• Tutors must be registered as a teacher in Victoria through the Victorian Institute of Teaching.
    • Tutors must also be appropriately qualified to teach the children in question. If the children are secondary school level, then they must be qualified to teach secondary level.

    Tutoring facilities

    • The Code states that the employer must provide dedicated facilities of sufficient size and quality appropriate to the education to be provided.
    • The education facility should be for the exclusive use of the tutor and children.
    • The employer must ensure the facility has the necessary equipment and space for the children who will use it. Clearly a small trailer out on location would be insufficient for a group of 10 children who all had daily schooling requirements. Similarly, a corner of a green room set up with a couple of desks and chairs would not meet the dedicated facility requirement.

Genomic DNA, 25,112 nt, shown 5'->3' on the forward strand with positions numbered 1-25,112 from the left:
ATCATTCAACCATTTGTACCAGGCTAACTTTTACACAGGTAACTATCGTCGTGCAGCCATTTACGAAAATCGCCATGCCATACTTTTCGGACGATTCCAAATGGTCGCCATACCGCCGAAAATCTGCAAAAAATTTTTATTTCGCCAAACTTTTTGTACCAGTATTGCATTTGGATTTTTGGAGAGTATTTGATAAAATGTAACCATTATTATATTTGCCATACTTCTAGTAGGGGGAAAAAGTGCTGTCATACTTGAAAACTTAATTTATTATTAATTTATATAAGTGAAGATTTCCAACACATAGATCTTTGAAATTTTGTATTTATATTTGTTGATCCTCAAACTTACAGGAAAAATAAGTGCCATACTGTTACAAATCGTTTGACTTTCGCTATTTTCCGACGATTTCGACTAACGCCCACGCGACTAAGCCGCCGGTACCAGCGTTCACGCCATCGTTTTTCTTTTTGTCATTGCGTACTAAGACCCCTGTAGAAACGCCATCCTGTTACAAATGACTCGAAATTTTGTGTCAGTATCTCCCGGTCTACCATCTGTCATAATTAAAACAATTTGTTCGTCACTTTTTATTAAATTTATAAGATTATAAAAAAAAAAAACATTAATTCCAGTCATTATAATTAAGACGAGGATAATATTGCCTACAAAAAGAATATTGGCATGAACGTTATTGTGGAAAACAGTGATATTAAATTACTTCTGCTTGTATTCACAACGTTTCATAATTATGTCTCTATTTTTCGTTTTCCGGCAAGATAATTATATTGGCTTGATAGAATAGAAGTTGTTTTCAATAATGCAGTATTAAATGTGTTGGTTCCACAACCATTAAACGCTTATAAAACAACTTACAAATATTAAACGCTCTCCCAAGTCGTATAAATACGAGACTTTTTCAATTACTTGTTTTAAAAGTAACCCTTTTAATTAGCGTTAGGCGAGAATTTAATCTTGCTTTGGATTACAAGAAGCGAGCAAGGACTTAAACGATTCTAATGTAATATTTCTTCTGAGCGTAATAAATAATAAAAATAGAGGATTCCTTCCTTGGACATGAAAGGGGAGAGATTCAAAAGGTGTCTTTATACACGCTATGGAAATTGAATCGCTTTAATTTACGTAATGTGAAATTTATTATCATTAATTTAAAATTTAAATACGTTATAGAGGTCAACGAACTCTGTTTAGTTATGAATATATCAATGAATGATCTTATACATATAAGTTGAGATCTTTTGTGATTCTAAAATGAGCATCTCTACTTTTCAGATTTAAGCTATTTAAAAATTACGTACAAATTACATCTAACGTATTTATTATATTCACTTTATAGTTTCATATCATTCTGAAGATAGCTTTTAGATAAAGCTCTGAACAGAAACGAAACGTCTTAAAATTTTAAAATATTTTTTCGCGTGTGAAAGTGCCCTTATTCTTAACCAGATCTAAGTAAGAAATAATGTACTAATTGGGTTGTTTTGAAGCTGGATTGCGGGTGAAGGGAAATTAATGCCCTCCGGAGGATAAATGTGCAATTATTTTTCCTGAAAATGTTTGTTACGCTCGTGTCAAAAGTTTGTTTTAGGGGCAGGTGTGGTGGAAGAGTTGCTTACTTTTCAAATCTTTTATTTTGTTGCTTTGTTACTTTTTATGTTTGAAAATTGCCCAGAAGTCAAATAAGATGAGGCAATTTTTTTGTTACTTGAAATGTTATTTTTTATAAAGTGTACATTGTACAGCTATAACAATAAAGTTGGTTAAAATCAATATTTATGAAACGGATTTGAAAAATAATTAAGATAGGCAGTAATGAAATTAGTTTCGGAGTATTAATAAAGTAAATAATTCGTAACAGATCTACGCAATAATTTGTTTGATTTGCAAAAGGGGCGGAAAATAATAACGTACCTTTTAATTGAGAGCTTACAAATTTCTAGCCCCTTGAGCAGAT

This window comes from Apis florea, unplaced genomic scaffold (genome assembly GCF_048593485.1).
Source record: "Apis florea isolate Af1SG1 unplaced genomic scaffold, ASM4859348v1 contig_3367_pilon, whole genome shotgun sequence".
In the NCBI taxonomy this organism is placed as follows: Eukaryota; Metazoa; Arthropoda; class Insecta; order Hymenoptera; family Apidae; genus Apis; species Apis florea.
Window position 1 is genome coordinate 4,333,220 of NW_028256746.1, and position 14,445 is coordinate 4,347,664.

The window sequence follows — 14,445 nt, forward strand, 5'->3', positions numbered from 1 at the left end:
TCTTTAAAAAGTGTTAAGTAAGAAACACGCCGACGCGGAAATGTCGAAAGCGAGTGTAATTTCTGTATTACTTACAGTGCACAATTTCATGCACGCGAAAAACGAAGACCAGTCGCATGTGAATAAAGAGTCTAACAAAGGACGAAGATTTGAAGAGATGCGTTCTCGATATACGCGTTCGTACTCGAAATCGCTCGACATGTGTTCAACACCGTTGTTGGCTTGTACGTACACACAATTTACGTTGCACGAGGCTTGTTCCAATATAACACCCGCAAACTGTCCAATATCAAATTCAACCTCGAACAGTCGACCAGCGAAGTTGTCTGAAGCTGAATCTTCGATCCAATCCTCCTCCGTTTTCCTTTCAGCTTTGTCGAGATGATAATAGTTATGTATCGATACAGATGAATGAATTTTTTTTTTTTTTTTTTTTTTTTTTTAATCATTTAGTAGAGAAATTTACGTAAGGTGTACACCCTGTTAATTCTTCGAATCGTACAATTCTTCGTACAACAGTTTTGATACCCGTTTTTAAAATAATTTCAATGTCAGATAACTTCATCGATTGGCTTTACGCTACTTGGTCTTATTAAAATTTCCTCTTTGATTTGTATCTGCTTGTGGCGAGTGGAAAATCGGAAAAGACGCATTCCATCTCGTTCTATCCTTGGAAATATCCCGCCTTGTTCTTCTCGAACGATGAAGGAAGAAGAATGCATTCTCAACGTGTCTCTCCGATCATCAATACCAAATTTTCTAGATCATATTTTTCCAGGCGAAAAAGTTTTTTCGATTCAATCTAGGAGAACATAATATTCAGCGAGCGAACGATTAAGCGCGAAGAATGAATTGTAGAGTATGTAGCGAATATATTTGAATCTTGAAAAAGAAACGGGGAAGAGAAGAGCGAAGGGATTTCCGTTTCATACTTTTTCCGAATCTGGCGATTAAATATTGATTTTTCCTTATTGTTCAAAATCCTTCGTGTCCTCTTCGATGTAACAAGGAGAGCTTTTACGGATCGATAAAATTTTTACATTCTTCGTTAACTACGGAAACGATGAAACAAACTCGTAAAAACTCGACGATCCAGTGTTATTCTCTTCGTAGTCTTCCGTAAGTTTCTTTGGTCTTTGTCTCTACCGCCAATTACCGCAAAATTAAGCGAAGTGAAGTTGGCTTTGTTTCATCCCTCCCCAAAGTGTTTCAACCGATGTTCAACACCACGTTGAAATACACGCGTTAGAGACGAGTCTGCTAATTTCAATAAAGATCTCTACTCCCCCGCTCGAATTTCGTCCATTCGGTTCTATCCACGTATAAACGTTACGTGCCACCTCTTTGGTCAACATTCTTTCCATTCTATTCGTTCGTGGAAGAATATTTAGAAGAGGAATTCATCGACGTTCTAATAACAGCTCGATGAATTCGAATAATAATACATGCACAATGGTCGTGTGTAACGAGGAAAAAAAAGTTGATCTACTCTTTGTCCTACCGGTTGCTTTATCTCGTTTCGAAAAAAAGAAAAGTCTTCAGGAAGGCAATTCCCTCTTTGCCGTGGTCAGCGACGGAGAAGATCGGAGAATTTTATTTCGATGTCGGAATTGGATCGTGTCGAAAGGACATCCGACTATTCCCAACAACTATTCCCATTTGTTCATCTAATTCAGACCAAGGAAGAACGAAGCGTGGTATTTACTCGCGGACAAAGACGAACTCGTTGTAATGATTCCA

Tutoring requirements

    Tutoring will usually take place during normal working or school hours. The hours spent in education are considered to be part of working hours.

    In some cases, however, the employer and the child’s parent may agree that tutoring will take place outside of working hours.

    In most circumstances, a tutor will be engaged and paid directly by the employer. In some cases, where tutoring takes place outside of school hours, a tutor may be paid by the parent who will later be reimbursed by the employer.

    Tutors do not require a WWC Check as they are exempt.

    The Code requires the employer to ensure records are kept of the hours of tutoring given to each child and the subject matter covered.

    The record can be kept in any form as long as it is legible, accessible and in English. The record should be maintained for the same period as the hours records (12 months from the last entry).

    The employer is required to ensure that the tutor is able to develop an education plan for the child in consultation with the child’s school. If the employer does not facilitate this, the tutor should contact a Child Employment Officer.